Another memorable pair of transfers from Michael Dutton–and in the first, a fine memorial to the pianism of Prokofiev himself. The concerto was recorded at Abbey Road in London in 1932, the year before Prokofiev returned to live in the Soviet Union after nearly two decades away. His playing in this famous performance crackles and bubbles along, while the LSO is on great form under Piero Coppola, who apparently brought Prokofiev to London for the occasion.
Winning first prize at the 1989 Van Cliburn Competition, Alexei Sultanov enjoyed a meteoric rise of epic proportions, with a major recording contract, Carnegie Hall recital, American and European tours, and TV appearances with Johnny Carson, David Letterman, and other notables. But Sultanov's star soon fell to Earth as critics would often characterize his bold style in unflattering terms, finding his interpretive manner feral and superficial, and his herculean fortes ostentatious: he broke a string during a performance of the Liszt First Mephisto Waltz at the Cliburn Competition. But the youthful pianist's health soon proved a more formidable opponent than any critic's pen, as a series of strokes sabotaged his career, eventually leaving him paralyzed on his left side after 2001. Though he died at 35, Sultanov left a memorable though controversial legacy. His Prokofiev, Chopin, Rachmaninov, and Scriabin could rivet the listener, while his Beethoven and Mozart might have been less consistently engaging. His recordings, mostly available from Warner Classics, document the enormous talent of this imaginative performer, a pianist unafraid to take interpretive chances.
Our series of historic radio recordings from Russian archives has proved very popular all over the world. Many people have chosen performance over recording quality. – which, when necessary, we have improved optimally. – Thus allowing themselves the infinite joy of listening to legendary performers. The musicians in this large set are all (living) legends indeed: pianists, Sviatoslav Richter, Emil Gilels, Lazar Berman, Evgeny Kissin; violinists David Oistrakh, Leonid Kogan, Viktor Tretiakov and Gidon Kremer; cellists Rostropovich and Daniel Shafran. Solo works, chamber music and works with orchestra are included.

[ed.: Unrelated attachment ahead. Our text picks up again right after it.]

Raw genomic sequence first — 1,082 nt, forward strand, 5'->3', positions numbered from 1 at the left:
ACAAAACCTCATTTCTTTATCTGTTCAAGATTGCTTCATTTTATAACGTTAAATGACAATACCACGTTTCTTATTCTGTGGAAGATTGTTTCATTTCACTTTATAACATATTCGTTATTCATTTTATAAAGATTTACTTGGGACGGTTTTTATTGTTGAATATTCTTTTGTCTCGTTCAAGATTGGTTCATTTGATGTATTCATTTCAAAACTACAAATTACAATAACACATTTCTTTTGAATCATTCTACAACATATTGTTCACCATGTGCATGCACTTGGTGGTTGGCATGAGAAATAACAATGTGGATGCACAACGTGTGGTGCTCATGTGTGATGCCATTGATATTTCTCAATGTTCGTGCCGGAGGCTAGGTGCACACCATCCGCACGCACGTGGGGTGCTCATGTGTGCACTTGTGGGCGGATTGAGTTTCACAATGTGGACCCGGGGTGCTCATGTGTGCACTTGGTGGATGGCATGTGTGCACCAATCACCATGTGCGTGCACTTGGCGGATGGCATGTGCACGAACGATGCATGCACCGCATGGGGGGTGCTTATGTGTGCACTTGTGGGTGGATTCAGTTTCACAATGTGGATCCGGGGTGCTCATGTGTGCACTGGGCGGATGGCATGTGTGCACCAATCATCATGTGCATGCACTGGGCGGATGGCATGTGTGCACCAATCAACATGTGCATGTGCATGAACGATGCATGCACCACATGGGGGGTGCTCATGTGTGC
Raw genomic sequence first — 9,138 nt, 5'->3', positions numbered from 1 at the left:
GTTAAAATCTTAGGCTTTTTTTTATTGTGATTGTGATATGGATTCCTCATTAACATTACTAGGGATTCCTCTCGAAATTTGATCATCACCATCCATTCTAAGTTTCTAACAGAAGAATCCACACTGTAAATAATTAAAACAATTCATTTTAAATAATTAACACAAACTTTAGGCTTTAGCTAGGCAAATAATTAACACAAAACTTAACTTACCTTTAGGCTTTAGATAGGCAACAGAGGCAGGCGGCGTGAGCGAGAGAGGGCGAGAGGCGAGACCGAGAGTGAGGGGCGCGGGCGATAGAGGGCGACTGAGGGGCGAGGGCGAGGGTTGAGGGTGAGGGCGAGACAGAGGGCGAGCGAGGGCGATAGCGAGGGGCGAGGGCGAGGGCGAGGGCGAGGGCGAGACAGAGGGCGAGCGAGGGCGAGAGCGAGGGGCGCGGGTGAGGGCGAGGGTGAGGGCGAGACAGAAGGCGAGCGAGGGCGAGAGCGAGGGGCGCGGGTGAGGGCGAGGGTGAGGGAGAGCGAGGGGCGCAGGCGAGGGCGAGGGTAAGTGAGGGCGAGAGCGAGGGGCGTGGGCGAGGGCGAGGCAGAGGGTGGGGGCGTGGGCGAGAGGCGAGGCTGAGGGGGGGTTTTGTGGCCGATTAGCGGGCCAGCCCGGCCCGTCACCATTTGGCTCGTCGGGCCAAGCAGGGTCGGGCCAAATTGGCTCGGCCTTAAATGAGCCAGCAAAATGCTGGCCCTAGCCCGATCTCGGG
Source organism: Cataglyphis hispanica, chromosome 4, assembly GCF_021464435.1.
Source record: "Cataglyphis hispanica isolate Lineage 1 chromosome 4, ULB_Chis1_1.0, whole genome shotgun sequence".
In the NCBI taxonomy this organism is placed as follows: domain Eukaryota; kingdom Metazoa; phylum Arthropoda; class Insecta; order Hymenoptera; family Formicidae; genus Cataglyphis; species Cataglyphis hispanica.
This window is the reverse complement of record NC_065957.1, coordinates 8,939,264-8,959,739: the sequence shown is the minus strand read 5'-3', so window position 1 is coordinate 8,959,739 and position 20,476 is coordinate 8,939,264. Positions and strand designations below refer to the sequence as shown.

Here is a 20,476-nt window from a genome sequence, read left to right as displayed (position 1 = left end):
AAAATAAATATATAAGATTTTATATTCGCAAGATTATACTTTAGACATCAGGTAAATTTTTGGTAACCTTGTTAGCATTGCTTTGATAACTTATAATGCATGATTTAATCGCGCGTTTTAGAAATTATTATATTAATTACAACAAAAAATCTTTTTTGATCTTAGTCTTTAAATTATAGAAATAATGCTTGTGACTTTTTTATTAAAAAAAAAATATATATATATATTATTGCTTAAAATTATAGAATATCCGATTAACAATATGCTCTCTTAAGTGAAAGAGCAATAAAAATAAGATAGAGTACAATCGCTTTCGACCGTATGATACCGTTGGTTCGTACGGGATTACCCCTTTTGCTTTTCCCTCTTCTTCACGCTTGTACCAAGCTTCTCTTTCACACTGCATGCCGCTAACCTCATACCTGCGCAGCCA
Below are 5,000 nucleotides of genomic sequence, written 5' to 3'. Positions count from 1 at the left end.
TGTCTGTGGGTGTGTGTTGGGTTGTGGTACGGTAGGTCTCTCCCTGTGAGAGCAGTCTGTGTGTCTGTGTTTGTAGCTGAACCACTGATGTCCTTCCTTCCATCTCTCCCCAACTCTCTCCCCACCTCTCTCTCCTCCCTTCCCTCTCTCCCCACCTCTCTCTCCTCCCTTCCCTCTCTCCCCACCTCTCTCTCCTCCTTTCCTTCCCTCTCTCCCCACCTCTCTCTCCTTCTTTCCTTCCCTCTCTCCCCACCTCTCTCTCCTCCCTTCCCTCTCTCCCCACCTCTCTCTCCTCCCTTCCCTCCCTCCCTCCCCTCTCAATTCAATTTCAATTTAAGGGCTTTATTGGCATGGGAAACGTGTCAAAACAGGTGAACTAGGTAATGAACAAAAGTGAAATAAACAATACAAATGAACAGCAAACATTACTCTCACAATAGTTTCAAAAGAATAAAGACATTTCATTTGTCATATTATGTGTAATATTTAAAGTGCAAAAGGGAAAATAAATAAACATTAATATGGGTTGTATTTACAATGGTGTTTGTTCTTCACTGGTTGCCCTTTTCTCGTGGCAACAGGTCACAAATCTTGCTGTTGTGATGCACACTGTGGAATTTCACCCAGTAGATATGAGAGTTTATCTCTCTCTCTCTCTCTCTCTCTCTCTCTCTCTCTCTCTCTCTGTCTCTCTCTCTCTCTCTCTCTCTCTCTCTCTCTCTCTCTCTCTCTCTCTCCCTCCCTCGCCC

Nikolay Yakovlevich Myaskovsky (1881-1950), the Musical Conscience of Moscow, has been deemed by many as the greatest of Soviet symphonists. And listening to his symphonies, it is not hard to see why. Hardly free from the problems with some of the turgidness, redundancy, and plainness in the writing, his music is real stuff, hardly facile, and honest in its communicative utterance. He was indeed a Twentieth Century Piotr Illyich Tchaikovsky, not as an epigone, but as a man not afraid to express himself and at the same time allow his music to remain accessible.
Claudio Abbado has a highly-developed feeling for Prokofiev's sound world. (…) it is Abbado that casts the strongest spell. Throughout both concertos textures are more delicately coloured, dynamic nuances scrupulously observed and there are feather-light string Sonorities. (…) the engineers produce a beautifully refined and homogeneous balance and (save for the fact that the soloist is a shade larger than life, albeit not so much as Perlman for HMV), it is very impressive indeed. There is plenty of space round the instruments and the sound is truthful.
He is without doubt one of the greatest conductors of our time, and Volume 1 of his recordings from Brilliant Classics allows the listener to experience the extraordinary genius of Rozhdestvensky over a characteristically wide and varied range of repertoire.